Tuesday, August 10, 2021

Mission Multiverse

Caprara, Rebecca. Mission Multiverse
May 11th 2021 by Harry N. Abrams
Copy provided by Young Adult Books Central

In the near future, Dev's family has moved from California to Conroy, Ohio because of the problems being caused on the coast by climate change. Ohio is not immune, but Dev is struggling to adjust to his new school. Luckily, the marching band is a safe space filled with students who share his interests. When the band goes on a field trip to NASA's Gwen Research Center, where his father is the head interdimensional physicist, Dev thinks the worst that will happen is that his father will embarrass him. Tessa thinks that she'll spend the day being mistaken for her fashion-challenged twin, Zoey. Isaiah, whose father passed away when he was a baby, is very anxious about all of the seismic activity going on. Maeve has had to deal with graffiti on her school locker as well as an abusive, addicted mother, and Lewis has to deal with a very competitive, sports obsessed father. Little do they all know that those things will be the least of their worries! When an earthquake threatens the NASA facility, the children take shelter in an area that turns out to be a portal to another dimension, and soon meet with the Multiverse Allied Council, which is made up of a variety of life forms from across the galaxy. The band  members find that Earth is on the brink of destruction, and they are being tasked with saving it! Will their marching band flossing skills and generally geeky bents allow them to save their planet from certain annihilation?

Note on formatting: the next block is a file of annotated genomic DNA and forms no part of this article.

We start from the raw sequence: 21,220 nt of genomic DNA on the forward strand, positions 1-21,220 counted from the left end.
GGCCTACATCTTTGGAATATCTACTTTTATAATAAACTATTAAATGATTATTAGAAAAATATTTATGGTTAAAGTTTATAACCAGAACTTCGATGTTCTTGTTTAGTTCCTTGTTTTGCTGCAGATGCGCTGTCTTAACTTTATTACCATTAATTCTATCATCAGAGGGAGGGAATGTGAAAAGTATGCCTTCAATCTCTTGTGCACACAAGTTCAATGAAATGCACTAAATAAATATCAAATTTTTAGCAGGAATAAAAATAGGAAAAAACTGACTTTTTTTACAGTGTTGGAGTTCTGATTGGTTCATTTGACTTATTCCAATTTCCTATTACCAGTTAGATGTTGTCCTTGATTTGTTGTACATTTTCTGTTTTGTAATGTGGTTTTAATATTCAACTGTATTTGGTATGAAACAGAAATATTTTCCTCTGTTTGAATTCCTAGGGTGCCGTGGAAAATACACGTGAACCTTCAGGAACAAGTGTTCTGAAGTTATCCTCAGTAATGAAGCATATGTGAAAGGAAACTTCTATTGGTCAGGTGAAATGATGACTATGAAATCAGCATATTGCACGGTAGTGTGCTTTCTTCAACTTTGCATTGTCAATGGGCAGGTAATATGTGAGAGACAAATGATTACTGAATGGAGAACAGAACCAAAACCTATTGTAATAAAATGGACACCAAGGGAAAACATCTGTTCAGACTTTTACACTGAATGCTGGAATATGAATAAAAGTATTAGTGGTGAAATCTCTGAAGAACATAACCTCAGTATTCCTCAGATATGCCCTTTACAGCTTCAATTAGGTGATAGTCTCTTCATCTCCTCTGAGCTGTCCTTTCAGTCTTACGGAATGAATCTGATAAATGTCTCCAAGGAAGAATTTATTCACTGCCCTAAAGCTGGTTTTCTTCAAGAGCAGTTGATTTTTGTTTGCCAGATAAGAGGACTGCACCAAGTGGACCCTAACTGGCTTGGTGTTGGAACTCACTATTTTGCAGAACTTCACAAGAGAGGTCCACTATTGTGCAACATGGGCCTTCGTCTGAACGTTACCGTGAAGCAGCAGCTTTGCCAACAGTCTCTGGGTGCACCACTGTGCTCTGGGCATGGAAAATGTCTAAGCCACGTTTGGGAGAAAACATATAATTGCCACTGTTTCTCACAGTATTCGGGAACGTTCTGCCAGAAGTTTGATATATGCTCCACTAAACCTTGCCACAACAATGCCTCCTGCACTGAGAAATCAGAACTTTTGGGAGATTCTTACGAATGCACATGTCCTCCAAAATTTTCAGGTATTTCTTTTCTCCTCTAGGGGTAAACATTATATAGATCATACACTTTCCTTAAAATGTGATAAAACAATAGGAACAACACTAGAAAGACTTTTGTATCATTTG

The diverse cast of characters meets up with an even more diverse group of space inhabitants, including Duna, who hails from a nonbinary people and uses the pronouns they/them. The Earthlings struggle a bit with meeting creatures who look like giant caterpillars to them, but soon realize that they must learn to work with people different from themselves in order to reach a common goal. 

There are lots of funny moments, and the Multiverse Allied Council has great expectations of the children-- they were supposed to be seven highly trained adults who were to arrive with state-of-the-art equipment. The children have to deal with alien cuisine that looks like starfish and slugs, and get to see a variety of intergalactic creatures in the Menagerie. There are alien video games, cumulo-bunks, and a child from the planet Klapproth who is unable to speak until introduced to some of the band instruments. I loved all of the details of the council's quarters, and the children's reactions to the new environment show equal parts amusement and curiosity.

It's not easy to find great space adventures, but this is a good one to recommend along with Slivensky's The Countdown Conspiracy, Levy's Seventh Grade vs. the Galaxy, and Kraatz's The Moon Platoon. There are not many middle grade books about marching band, either, and I can't help but think the marching band gives a little shout out to Jude Watson's Horizon book three, A Warp in Time. Loved The Cubtones in that one!

It's a teacher work day, so I need to be prepared for crawling on the floor, fixing computers. Washable Lands End knit skirt I've had at least six years and a Kohl's t shirt. In the interest of sustainable fashion, I try to buy as few NEW clothes as possible, but when you've got 40% off AND a $5 birthday credit, it's hard to resist. The skunk pin was given to me in 1974 as a reward for losing five pounds. Yep. This is why I have issues. 

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